No Winter Holidays review: Doc on two widows surviving in the hills is wondrous in style, frustrating in effect

No Winter Holidays review: Doc on two widows surviving in the hills is wondrous in style, frustrating in effect

The premise of No Winter Holidays, the directorial debut of directors Rajan Kathet and Sunir Pandey, is one that transfixes. Set in the shivering high altitudes of the Nepalese Himalayas in the Dhor valley, the 79 minutes-long documentary, which marked its premiere at the Sheffield DocFest, tells us at the outset that the entire village has migrated to the South at the onset of Winter in October, except for two women- Ratima and Kalima. They are widows of the same man. With this knowledge, Kathet and Pandey painstakingly follow the women and document their very unusual rivalry and routine existence day in, day out. (Also read: Tish review: A rousing and intimate portrait of British photographer Tish Murtha)

No Winter Holidays premiered at the 30th edition of the Sheffield Doc Fest.

Originally titled Dhorpatan, this is a film that immediately transports us to the middle of nowhere. Wherever you see–and Babin Dulal’s camerawork is acutely interested in that perspective of quiet watchfulness–there are mountains and barren land devoid of vegetation and inhabitants. Where the cold is so severe and unforgiving that one can even die if the fire is not lit for one evening. The setting does take its own time to build up to that swing of isolation, as each of the women go about their day in mundane chores. The camera simply follows them with a watchful eye. Both of these women survive by themselves, sharing an animosity with one another which is perhaps that only fire that keeps them alive.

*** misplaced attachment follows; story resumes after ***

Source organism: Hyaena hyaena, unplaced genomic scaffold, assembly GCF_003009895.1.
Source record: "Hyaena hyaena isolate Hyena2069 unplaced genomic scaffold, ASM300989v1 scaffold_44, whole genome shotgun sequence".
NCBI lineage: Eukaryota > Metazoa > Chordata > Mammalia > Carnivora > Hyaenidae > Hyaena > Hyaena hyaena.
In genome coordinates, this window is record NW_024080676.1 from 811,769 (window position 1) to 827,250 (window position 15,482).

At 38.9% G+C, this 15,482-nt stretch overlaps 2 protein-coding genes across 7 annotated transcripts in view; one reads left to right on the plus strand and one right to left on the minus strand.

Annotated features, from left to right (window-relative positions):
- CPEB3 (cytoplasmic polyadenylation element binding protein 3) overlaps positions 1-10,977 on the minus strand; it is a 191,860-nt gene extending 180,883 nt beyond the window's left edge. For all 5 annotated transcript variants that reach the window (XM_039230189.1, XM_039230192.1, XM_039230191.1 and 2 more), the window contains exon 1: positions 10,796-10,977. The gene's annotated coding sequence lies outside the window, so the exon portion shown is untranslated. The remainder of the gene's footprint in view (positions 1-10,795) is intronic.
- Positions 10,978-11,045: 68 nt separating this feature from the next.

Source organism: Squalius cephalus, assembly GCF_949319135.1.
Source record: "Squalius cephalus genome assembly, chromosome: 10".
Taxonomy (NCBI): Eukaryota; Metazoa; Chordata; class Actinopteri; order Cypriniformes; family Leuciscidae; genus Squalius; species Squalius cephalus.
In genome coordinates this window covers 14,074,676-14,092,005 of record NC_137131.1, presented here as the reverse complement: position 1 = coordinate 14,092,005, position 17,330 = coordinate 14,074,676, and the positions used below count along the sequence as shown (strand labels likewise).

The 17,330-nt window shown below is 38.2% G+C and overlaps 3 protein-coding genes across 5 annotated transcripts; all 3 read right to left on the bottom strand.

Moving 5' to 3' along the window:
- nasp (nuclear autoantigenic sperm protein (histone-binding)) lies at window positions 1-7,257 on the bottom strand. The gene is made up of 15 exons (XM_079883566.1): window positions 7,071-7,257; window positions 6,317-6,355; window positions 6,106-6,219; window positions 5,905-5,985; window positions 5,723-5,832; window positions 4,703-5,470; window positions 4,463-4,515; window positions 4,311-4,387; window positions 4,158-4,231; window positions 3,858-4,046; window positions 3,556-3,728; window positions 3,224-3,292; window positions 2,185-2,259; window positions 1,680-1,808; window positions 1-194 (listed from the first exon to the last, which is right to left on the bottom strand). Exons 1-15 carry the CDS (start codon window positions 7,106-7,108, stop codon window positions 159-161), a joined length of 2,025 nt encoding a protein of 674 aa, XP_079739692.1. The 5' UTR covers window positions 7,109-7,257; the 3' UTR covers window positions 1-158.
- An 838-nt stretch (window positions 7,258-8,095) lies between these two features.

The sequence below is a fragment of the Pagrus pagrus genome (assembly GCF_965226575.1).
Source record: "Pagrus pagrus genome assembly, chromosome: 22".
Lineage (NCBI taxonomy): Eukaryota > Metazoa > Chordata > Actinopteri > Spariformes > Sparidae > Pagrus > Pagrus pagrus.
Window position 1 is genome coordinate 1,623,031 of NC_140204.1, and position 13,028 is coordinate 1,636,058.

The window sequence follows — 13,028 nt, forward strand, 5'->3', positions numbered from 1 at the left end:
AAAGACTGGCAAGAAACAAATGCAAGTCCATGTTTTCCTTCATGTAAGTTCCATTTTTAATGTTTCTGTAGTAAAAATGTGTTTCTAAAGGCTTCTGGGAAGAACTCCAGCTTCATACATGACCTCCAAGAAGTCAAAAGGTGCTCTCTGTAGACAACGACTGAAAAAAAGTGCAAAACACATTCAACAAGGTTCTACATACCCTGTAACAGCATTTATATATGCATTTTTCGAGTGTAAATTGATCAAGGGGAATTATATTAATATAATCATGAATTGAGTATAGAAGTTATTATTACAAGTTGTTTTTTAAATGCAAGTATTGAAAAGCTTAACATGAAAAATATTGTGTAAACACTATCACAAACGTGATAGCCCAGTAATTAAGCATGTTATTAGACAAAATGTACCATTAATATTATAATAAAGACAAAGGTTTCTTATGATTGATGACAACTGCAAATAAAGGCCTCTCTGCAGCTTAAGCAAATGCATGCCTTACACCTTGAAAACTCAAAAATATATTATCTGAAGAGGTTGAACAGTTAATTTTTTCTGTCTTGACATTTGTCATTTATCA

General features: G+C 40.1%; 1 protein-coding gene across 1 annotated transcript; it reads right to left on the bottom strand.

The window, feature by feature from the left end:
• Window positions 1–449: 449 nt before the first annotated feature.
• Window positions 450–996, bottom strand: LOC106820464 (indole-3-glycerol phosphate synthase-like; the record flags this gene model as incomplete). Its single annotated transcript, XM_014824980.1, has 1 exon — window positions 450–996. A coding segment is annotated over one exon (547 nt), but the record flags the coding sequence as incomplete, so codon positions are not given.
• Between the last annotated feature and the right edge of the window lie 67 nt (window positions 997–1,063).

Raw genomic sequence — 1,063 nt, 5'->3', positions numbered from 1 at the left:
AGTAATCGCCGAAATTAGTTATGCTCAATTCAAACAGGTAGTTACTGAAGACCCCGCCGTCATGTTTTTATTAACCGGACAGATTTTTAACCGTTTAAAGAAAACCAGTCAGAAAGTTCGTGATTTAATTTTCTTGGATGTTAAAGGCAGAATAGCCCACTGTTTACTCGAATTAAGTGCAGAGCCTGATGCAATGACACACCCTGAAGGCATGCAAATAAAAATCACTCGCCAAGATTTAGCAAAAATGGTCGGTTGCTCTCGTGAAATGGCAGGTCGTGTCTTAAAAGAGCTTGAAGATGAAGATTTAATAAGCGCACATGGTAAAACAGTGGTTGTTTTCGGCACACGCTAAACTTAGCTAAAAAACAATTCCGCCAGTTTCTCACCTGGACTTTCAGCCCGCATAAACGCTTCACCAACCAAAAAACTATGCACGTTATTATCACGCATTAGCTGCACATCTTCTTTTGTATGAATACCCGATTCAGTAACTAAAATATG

Yet, with all the best efforts in negotiating a space within their daily lifestyles, No Winter Holidays never really digs in to uncover the voices of these women. There are no questions asked. Given these women are rather focused and pragmatic about their daily chores, the conversations never really allows for a deep dive into their inner lives. There’s an awkward distance between the subject and the camera, which builds up to a certain degree of chilly reserve. Who are these women really; what are their histories and realities, fears and anxieties, questions and resolutions? Apart from tracing back to that one man, where do these women find their voice? These are some of the questions that No Winter Holidays curiously avoids. Instead it willingly waits on its viewers to process the isolation and rhythm of an extraordinary lifestyle in all its wide-eyed, visually stunning brushstrokes.

When the women finally find themselves in the vicinity of other people from their community, only then does the film attain a sort of context in terms of their choices and ownership. Yet, these scenes arrive quite late into the film, which doesn’t really help in erasing the many questions that have been abandoned in the process. Purposefully inert? Suggest so. Yet, No Winter Holidays (the more I willingly try to look past the pointlessly suggestive title the more I fail) is somehow stuck in locating its own subjects- this is a film which is interested only in acknowledging the stubbornness of a lifestyle, unable to brush off that blanket of shielded psychological spark that could have ignited this documentary with much needed warmth and immediacy.

A work like No Winter Holidays affirms the need for authentic experiences to be documented with not just style and technique, but most definitely with a firm hold of its own distinct voice. Let Ratima and Kalima’s experiences be wildly contrasting- it matters as much as anyone else in this world trying to find their own reasons to survive. But to stop there is not the point. There is power in denial, in the rock-solid abstinence to move past mistakes and look forward- but is No Winter Holidays willing to have that conversation? That is the question that must have headlined the proceedings instead. This is a work that leaves the viewer in a state of promise, wonder and subsequent frustration, a combination that does not necessarily feel welcoming.

(Santanu Das is covering Sheffield Doc Fest for Hindustan Times as part of the accredited press.)

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